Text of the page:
Stephen King's Under The Dome TV Adaptation Gets Series Order At CBS
Author: Kelly West
published: 2012-11-29 13:05:40
There are some adaptations that may work better in a serialized drama than a feature film. That could be said for more than a few Stephen King stories. The writer's in depth approach to developing characters is rarely captured quite as well in film, with some of his short stories (Rita Hayworth and the Shawshank Redemption, The Body) among the fortunate exceptions.
While Ben Affleck struggles to bring The Stand to the big screen, CBS is taking a chance with a TV adaptation of one of King's more recent novels. A year ago, it was looking like the CBS owned premium channel Showtime would be the network potentially delivering the Under the Dome adaptation to TV viewers, but it turns out it'll be CBS that'll be airing the series. And you read that right, it's a series, not just a pilot with the potential for a series. CBS made the official announcement today that they have given Under the Dome a straight-to-series 13-episode order, with the aim to get it on the air next summer (2013). Showtime might have given the project a bit more flexibility in its content, but network TV may give the series more viewers.
The series will be produced by Steven Spielberg's Amblin Television, with Neal Baer, Stephen King, Justin Falvey, Darryl Frank, Stacey Snider and Brian K. Vaughan on board to executive produce.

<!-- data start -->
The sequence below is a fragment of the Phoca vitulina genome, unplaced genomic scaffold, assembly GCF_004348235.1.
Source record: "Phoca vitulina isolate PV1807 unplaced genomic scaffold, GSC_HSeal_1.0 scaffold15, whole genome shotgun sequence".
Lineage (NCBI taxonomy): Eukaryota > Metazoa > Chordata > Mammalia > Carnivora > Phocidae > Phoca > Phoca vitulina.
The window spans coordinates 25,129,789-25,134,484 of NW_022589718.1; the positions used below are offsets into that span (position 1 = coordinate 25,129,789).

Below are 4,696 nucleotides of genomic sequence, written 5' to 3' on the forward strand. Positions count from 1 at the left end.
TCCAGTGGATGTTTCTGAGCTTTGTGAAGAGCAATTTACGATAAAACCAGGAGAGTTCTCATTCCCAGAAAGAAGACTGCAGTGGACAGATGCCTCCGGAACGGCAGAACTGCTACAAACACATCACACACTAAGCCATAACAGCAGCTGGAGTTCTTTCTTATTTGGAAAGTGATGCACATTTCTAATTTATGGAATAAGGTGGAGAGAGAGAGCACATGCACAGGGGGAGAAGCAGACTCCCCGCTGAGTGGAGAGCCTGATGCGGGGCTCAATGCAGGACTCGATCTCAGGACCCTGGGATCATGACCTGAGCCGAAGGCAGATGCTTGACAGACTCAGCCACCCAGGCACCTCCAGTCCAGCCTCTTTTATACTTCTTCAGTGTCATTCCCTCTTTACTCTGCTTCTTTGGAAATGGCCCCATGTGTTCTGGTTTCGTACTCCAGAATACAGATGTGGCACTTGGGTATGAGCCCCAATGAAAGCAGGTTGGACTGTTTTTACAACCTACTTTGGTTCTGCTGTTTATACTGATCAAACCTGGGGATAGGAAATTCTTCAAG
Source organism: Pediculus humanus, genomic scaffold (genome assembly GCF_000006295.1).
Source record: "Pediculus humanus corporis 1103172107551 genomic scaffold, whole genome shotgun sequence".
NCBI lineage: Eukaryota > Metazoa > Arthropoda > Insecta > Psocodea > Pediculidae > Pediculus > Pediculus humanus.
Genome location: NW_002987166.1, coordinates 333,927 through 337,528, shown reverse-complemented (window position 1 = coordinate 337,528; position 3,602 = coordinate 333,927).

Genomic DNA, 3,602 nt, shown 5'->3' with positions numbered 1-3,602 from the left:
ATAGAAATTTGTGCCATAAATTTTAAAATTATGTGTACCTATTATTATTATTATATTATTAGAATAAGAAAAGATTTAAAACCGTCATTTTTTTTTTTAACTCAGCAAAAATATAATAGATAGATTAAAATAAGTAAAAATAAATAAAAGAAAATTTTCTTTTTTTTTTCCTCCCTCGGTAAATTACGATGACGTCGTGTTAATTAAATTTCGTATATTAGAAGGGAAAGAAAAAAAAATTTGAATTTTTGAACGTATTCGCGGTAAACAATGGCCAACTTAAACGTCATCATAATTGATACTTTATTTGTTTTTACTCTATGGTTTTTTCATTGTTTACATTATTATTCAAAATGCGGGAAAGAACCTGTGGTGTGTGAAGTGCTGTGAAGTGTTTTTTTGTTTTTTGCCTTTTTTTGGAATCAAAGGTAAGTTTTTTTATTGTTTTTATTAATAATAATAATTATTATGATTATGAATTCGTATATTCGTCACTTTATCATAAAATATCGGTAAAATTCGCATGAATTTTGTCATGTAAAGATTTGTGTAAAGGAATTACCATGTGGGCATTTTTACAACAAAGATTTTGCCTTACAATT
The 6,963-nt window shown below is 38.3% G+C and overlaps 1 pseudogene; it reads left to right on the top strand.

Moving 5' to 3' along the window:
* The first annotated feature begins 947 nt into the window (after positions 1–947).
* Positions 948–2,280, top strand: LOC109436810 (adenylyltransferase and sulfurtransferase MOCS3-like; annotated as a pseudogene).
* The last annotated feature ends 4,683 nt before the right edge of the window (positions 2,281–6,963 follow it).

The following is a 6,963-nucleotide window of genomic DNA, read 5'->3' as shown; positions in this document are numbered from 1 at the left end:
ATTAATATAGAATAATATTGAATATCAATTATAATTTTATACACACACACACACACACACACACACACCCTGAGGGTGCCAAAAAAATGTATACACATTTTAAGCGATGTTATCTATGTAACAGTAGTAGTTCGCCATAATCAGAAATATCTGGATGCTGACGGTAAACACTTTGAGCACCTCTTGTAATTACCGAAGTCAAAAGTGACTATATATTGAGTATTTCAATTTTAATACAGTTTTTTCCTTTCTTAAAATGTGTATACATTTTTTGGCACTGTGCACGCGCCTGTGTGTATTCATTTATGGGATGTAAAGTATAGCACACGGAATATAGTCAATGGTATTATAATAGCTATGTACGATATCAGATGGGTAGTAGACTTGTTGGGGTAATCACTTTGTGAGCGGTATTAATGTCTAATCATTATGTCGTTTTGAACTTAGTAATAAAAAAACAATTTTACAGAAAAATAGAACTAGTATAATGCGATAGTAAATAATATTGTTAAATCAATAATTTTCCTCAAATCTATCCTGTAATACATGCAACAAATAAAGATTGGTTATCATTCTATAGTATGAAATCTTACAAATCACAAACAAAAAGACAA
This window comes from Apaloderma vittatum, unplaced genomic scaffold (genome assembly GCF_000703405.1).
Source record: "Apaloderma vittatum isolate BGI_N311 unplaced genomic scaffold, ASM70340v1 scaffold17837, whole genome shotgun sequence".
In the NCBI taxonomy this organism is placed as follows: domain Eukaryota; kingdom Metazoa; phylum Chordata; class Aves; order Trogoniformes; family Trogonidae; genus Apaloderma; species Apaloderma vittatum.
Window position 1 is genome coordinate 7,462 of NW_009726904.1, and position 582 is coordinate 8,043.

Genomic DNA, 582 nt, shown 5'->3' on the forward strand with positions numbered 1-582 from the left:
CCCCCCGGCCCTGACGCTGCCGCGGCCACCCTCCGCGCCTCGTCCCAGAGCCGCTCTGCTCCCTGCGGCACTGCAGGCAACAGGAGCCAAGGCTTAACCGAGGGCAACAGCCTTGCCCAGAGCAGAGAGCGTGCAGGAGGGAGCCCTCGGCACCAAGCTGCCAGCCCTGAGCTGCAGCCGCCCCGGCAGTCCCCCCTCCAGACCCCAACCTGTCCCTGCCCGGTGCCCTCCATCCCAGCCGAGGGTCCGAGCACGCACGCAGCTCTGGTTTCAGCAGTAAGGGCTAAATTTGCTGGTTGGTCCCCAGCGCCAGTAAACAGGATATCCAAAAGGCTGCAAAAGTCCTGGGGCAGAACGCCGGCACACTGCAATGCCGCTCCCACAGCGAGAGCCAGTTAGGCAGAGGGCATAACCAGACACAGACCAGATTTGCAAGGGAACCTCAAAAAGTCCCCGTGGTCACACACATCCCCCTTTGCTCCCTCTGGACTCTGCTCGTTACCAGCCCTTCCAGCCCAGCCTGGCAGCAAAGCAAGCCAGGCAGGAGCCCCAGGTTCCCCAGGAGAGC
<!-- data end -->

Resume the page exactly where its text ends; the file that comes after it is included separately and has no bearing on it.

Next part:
Under the Dome takes place in a small New England town that finds itself enclosed within a strange dome-shaped invisible force field that doesn't let anyone out or in. Naturally, it's arrival causes some major problems (including human casualties) and forces the community into post-apocalyptic circumstances as they attempt to grieve, organize, pool and distribute resources and figure out what's going on. Like many of Stephen King's stories, Under the Dome's heart is in its characters. The strange dome situation is more of a catalyst for the drama that unfolds as the people inside attempt to deal with the situation. It's for that reason that I could see the story working well for a series, if the writers recognize the opportunity to use the episodic structure to take the time to develop the characters the way King does in the book.
It's my nature to be optimistic with things like this, so as a fan of King's stories, I'm excited and hopeful that the potential for this story will be realized with the adaptation. Now we'll have to keep an ear out for casting news!
Back to top